Scotland has taken another step towards commercial vertical launch capability with the dismissal of objections instigated by Danish billionaire Anders Povlsen.
The petition had been made by Wildland Limited, responsible for managing the enormous tracts of land owned by Povlsen. At issue was planning permission submitted by the Highlands and Islands Enterprise (HIE) and granted by The Highland Council for a vertical space port, replete with the necessary ancillaries, at a site to be called Space Hub Sutherland.
Povlsen is a major shareholder in the fashion retail giant ASOS and last year made a substantial investment in plans for a space port in Shetland, on the isle of Unst, where the RAF Saxa Vord radar station is based, over 400km and four ferries away.
Lawyers representing Wildland argued that the planning application for Space Port Sutherland did not consider all the risks posed to the environment nor the impact of rocket fanciers turning up to watch launches.
The Judge, Lord Doherty, was having none of it [PDF]. Regarding worries about visitor management, the response was: "I am not satisfied that this ground of challenge is well founded."
Upset to birds? "I am not persuaded that the petitioner's contention is well founded."
And so it went on.
Tim Kirkwood, chief executive of Wildland Limited, said: "We are surprised and disappointed by the Court's judgement.
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"Our view and that of many people remains that the proposed space port will be completely inappropriate for such an environmentally vulnerable area and the protected habitats it sustains."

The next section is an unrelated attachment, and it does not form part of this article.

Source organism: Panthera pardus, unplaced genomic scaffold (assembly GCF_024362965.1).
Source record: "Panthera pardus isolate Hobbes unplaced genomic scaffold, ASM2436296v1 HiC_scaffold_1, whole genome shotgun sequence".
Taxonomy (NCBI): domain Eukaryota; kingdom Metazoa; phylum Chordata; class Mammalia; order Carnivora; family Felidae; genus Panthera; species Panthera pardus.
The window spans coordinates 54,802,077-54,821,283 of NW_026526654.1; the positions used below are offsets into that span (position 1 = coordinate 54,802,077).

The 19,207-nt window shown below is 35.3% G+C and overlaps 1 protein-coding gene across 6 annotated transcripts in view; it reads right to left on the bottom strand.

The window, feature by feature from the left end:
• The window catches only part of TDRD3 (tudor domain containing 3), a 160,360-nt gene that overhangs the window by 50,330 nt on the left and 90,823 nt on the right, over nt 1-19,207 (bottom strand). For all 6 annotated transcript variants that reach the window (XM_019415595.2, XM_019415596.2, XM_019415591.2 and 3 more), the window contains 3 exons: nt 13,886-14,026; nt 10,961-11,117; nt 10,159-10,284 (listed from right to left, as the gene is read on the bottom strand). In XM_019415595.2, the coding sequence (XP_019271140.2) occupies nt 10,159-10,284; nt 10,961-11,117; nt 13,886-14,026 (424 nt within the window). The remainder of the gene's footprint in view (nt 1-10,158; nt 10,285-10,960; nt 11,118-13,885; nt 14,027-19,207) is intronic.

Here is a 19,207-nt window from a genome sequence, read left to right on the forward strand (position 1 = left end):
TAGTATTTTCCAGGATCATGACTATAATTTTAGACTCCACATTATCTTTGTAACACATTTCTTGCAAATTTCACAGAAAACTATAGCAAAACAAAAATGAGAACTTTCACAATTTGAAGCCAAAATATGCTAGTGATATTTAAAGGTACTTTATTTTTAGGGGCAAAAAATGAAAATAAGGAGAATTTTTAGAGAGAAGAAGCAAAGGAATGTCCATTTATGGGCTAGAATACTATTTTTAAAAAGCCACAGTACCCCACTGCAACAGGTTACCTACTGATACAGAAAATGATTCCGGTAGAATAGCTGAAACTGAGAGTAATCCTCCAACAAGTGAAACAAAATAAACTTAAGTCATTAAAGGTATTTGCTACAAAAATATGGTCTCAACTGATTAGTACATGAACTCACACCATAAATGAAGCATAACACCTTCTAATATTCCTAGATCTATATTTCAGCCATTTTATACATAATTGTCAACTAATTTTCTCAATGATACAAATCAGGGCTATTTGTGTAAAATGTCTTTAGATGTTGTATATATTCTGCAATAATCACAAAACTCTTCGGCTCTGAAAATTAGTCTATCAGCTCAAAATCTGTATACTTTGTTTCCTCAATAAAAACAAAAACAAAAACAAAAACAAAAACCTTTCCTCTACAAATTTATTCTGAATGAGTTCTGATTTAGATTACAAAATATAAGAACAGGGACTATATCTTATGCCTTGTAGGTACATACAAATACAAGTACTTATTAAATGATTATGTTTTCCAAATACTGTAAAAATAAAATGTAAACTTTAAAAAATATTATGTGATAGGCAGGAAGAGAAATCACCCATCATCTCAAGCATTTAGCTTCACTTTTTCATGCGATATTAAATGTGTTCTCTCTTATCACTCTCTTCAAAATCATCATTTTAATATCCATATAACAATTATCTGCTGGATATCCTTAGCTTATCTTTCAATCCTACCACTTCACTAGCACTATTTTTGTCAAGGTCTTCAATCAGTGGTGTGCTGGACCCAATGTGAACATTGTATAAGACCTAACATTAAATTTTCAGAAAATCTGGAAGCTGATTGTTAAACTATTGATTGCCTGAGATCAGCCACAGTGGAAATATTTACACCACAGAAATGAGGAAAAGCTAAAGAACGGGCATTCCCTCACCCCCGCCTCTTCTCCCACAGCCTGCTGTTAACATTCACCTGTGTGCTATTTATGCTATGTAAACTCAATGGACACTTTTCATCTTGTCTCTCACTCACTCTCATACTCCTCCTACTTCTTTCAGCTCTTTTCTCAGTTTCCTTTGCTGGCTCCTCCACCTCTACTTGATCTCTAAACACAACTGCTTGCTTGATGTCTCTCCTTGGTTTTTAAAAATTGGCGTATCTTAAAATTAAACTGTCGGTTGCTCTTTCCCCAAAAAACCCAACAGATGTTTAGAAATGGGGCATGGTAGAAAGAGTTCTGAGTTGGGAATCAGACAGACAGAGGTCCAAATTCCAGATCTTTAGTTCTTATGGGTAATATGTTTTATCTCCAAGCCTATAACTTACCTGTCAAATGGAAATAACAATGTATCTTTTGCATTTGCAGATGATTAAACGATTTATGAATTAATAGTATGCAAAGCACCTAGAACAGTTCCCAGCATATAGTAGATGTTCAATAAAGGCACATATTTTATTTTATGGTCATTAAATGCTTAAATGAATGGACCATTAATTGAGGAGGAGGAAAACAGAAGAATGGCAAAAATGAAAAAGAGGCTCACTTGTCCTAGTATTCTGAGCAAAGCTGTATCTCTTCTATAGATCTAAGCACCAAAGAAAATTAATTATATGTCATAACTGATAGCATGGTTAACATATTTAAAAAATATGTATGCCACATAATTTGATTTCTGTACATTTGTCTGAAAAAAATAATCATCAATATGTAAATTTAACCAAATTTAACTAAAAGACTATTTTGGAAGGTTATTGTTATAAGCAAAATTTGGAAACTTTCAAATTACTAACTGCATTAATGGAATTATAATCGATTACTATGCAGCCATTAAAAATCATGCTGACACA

While Kirkwood acknowledged that "some members of the community take a different view," he worried that "working against nature in such an area will, we believe, prove to be damaging to its long-term economy as well as the environment."
As one might expect, not everyone agrees. Chris Larmour, CEO of Scot rocketeers Orbex, was cock-a-hoop: "This is extremely positive news for a wide variety of communities and businesses," he said, "and paves the way for the Pathfinder launch of small satellites from Sutherland Spaceport in Scotland.
"We're especially pleased for the crofters of the Melness Crofters Estate, who will be able to protect and develop their community with modern jobs. Sutherland is still the only UK spaceport with planning permission and now, with this ruling, the countdown to space launch from the UK can begin."
The story, however, may not be over yet. As well as noting the impending COP26 conference, which will inevitably turn the world's gaze onto Scotland's environmental protection efforts, Kirkwood said: "At this stage we will take time to consider the ruling carefully and decide whether further steps are appropriate to provide the protection so urgently needed."
The Register contacted HIE to find out when ground would finally be broken for the long-awaited UK spaceport, but has yet to receive a response. ®